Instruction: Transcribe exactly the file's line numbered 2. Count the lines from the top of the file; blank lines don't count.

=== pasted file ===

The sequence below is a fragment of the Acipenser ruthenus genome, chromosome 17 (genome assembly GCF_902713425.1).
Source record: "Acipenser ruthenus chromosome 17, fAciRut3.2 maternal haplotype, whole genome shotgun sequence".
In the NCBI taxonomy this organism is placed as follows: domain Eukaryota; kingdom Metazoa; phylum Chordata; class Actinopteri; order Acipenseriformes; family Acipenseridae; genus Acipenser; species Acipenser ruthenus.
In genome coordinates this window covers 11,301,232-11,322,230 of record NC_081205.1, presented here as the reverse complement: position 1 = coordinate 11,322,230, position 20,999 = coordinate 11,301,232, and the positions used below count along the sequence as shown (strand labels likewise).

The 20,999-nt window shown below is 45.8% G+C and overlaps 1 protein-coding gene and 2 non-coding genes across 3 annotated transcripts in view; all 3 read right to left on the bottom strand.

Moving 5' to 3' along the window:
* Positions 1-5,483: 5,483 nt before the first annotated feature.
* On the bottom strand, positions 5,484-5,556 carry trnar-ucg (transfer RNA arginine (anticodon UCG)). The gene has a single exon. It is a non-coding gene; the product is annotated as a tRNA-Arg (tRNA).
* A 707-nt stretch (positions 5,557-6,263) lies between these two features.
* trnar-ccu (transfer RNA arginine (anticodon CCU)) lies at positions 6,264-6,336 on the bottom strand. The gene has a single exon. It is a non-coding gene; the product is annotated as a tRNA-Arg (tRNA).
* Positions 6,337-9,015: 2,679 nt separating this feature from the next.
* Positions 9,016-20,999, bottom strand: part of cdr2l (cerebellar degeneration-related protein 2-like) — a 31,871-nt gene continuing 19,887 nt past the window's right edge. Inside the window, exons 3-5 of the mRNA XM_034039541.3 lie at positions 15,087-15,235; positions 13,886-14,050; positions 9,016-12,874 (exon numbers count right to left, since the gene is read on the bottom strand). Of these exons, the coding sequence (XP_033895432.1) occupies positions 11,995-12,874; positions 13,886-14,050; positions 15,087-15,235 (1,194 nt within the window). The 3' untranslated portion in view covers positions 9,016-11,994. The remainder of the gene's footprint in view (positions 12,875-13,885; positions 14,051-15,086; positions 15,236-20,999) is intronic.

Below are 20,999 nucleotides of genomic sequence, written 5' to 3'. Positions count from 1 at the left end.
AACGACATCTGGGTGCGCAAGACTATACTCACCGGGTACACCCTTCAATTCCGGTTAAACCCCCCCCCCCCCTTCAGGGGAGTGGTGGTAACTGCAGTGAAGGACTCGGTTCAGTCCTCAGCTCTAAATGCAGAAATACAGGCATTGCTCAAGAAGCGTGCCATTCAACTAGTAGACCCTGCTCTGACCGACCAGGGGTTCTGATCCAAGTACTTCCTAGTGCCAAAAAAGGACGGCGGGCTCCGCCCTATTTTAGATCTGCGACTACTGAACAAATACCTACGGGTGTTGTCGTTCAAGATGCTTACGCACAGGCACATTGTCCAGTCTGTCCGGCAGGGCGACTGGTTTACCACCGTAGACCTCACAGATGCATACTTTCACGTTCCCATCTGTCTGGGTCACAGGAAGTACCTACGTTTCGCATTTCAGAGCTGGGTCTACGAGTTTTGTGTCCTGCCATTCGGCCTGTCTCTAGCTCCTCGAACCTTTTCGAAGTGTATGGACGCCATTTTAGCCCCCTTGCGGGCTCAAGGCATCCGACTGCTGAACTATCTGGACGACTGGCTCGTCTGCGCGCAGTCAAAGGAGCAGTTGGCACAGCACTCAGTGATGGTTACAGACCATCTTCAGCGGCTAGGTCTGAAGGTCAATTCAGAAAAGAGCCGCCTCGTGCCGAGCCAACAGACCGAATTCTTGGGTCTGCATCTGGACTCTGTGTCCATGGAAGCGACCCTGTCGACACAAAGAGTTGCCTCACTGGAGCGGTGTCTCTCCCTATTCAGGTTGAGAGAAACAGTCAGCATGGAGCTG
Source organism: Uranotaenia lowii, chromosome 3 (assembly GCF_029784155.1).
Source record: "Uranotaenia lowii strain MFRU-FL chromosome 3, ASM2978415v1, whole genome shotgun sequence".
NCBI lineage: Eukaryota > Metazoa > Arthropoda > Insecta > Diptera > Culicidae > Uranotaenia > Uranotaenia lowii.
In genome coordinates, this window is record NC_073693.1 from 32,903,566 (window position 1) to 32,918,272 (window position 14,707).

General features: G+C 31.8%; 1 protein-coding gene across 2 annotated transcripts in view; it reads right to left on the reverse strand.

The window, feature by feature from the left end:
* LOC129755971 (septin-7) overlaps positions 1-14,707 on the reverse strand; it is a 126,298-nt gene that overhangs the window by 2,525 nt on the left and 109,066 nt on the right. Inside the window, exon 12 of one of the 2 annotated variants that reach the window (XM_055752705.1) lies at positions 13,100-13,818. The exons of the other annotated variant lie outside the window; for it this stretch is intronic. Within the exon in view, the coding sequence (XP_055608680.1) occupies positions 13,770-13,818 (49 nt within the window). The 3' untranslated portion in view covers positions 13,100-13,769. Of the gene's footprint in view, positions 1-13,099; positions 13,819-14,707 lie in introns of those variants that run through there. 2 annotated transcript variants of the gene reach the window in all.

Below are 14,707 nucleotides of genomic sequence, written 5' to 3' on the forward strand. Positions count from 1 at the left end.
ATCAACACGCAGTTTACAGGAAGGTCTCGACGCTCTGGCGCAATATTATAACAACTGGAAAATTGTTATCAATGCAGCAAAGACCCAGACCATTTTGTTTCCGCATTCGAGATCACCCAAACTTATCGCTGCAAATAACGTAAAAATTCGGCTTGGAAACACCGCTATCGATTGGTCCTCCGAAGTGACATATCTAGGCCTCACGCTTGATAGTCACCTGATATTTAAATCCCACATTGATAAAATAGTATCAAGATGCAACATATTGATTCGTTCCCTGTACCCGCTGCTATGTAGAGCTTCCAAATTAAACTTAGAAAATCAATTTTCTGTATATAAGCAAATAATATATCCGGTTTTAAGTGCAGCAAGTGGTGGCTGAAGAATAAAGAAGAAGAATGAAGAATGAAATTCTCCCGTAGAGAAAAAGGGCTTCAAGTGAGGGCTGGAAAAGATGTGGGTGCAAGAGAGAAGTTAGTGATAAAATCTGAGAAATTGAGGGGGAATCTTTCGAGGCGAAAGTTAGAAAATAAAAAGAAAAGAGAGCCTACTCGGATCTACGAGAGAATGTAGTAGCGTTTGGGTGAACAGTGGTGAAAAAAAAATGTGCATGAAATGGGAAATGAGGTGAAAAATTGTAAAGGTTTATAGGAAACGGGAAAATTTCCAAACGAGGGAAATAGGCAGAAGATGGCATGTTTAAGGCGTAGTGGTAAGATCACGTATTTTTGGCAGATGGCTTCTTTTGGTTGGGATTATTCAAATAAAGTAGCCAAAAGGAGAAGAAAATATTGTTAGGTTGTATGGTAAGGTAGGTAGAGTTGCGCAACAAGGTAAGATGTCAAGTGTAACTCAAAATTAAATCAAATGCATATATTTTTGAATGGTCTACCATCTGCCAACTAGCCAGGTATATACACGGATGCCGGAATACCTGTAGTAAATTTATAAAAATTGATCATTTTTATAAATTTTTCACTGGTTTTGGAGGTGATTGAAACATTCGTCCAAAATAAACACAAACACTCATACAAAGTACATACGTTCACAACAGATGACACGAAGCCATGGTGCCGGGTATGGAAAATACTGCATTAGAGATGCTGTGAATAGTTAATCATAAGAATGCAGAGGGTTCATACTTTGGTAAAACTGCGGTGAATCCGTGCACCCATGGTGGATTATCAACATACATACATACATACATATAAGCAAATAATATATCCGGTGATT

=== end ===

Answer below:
Source record: "Acipenser ruthenus chromosome 17, fAciRut3.2 maternal haplotype, whole genome shotgun sequence".